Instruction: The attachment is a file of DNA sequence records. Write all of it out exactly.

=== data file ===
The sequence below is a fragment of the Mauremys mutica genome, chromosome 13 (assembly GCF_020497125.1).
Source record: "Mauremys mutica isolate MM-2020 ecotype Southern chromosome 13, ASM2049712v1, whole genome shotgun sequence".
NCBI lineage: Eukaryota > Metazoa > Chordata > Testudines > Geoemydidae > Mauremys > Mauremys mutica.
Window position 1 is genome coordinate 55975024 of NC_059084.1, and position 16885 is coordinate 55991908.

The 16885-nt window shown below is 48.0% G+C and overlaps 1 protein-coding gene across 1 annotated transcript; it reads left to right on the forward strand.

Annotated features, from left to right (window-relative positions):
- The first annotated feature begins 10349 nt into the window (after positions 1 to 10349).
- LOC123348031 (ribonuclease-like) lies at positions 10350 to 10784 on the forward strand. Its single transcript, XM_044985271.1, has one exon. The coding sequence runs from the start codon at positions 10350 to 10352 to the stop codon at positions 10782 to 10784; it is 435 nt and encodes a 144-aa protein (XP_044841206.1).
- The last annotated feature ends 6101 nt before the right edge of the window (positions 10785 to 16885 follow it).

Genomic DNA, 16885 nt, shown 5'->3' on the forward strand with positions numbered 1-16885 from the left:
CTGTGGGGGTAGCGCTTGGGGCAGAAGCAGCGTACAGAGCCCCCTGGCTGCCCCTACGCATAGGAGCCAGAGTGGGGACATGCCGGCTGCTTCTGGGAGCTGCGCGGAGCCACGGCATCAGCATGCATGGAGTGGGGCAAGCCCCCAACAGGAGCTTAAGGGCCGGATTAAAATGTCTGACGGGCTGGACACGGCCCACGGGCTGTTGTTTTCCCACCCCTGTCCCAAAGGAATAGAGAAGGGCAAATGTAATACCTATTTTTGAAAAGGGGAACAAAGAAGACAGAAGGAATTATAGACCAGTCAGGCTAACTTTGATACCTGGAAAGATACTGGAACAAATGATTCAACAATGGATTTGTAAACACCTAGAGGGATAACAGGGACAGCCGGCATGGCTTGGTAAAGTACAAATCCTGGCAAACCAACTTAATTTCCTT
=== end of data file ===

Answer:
The sequence below is a fragment of the Mauremys mutica genome, chromosome 13 (assembly GCF_020497125.1).
Source record: "Mauremys mutica isolate MM-2020 ecotype Southern chromosome 13, ASM2049712v1, whole genome shotgun sequence".
NCBI lineage: Eukaryota > Metazoa > Chordata > Testudines > Geoemydidae > Mauremys > Mauremys mutica.
Window position 1 is genome coordinate 55975024 of NC_059084.1, and position 16885 is coordinate 55991908.

The 16885-nt window shown below is 48.0% G+C and overlaps 1 protein-coding gene across 1 annotated transcript; it reads left to right on the forward strand.

Annotated features, from left to right (window-relative positions):
- The first annotated feature begins 10349 nt into the window (after positions 1 to 10349).
- LOC123348031 (ribonuclease-like) lies at positions 10350 to 10784 on the forward strand. Its single transcript, XM_044985271.1, has one exon. The coding sequence runs from the start codon at positions 10350 to 10352 to the stop codon at positions 10782 to 10784; it is 435 nt and encodes a 144-aa protein (XP_044841206.1).
- The last annotated feature ends 6101 nt before the right edge of the window (positions 10785 to 16885 follow it).

Genomic DNA, 16885 nt, shown 5'->3' on the forward strand with positions numbered 1-16885 from the left:
CTGTGGGGGTAGCGCTTGGGGCAGAAGCAGCGTACAGAGCCCCCTGGCTGCCCCTACGCATAGGAGCCAGAGTGGGGACATGCCGGCTGCTTCTGGGAGCTGCGCGGAGCCACGGCATCAGCATGCATGGAGTGGGGCAAGCCCCCAACAGGAGCTTAAGGGCCGGATTAAAATGTCTGACGGGCTGGACACGGCCCACGGGCTGTTGTTTTCCCACCCCTGTCCCAAAGGAATAGAGAAGGGCAAATGTAATACCTATTTTTGAAAAGGGGAACAAAGAAGACAGAAGGAATTATAGACCAGTCAGGCTAACTTTGATACCTGGAAAGATACTGGAACAAATGATTCAACAATGGATTTGTAAACACCTAGAGGGATAACAGGGACAGCCGGCATGGCTTGGTAAAGTACAAATCCTGGCAAACCAACTTAATTTCCTT